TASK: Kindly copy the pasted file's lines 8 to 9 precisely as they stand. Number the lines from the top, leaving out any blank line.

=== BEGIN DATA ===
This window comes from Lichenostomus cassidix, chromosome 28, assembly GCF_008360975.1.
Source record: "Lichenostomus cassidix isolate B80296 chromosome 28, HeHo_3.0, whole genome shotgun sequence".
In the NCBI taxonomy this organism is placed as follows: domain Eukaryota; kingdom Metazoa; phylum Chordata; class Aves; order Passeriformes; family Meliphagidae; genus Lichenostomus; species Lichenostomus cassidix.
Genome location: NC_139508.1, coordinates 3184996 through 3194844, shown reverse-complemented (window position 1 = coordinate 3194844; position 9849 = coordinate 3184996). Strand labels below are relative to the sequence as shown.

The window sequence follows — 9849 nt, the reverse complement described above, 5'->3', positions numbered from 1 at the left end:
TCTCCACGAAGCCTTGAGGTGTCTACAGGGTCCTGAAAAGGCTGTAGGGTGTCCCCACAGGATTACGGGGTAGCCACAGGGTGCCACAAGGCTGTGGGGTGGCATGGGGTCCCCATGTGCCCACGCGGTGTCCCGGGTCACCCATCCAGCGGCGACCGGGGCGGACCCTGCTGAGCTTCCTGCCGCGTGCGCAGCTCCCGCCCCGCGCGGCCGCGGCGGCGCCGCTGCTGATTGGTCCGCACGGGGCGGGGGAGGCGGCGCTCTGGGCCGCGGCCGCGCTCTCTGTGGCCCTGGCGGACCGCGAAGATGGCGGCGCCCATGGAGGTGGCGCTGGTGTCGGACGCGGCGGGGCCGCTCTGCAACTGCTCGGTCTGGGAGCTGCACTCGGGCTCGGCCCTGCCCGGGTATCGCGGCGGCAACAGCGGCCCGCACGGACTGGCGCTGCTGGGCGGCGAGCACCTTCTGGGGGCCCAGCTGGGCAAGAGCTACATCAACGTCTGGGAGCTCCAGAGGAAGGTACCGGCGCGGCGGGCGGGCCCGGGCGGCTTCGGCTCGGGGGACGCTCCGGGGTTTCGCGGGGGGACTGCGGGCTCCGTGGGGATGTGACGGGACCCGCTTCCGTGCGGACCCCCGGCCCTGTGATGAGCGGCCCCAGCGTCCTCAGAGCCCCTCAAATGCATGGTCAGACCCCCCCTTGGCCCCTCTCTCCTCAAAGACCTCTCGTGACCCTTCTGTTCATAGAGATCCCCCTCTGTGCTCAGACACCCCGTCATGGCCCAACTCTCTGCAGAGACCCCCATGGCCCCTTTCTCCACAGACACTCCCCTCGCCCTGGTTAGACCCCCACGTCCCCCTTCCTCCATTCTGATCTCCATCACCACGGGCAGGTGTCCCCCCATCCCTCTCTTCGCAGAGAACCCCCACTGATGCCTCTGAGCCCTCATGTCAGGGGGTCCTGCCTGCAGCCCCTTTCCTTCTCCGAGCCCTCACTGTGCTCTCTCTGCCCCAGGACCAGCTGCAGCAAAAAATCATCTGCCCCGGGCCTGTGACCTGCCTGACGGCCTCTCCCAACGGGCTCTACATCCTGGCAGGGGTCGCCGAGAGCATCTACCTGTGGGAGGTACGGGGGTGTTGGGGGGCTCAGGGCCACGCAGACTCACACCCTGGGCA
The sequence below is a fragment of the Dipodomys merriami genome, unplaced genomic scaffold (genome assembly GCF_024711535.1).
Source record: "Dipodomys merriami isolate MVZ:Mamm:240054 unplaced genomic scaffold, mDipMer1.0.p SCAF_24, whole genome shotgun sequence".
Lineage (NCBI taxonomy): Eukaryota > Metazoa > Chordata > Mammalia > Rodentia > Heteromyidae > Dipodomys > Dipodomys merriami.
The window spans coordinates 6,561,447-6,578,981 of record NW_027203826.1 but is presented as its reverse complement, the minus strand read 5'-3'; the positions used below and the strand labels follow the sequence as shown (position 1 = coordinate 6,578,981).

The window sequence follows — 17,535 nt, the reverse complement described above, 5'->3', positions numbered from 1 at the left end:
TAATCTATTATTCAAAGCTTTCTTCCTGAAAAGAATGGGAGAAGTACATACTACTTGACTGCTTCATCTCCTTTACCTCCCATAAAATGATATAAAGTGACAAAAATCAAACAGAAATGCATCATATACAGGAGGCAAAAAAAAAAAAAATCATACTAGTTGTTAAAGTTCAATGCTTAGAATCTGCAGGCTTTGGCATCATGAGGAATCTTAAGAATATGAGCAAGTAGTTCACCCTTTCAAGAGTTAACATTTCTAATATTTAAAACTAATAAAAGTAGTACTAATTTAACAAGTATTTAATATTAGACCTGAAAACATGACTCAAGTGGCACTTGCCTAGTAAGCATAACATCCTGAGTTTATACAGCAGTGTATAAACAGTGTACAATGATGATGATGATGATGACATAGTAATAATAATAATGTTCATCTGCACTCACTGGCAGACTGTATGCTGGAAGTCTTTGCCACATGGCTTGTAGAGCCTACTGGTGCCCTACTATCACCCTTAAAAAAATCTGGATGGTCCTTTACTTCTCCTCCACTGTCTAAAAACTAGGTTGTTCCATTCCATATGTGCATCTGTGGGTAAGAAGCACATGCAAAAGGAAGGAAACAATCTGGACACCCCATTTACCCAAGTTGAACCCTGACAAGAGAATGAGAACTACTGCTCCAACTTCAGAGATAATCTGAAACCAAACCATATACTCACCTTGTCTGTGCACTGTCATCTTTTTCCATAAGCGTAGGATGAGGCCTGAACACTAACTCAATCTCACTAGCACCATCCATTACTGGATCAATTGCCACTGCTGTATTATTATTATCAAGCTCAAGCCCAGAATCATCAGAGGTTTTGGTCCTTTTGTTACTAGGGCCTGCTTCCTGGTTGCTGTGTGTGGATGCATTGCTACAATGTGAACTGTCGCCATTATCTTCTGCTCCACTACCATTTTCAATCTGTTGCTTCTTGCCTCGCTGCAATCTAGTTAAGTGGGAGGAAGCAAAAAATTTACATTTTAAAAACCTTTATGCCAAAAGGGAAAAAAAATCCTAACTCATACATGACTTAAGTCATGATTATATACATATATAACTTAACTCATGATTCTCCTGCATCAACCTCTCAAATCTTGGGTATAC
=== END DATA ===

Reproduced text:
Source record: "Dipodomys merriami isolate MVZ:Mamm:240054 unplaced genomic scaffold, mDipMer1.0.p SCAF_24, whole genome shotgun sequence".
Lineage (NCBI taxonomy): Eukaryota > Metazoa > Chordata > Mammalia > Rodentia > Heteromyidae > Dipodomys > Dipodomys merriami.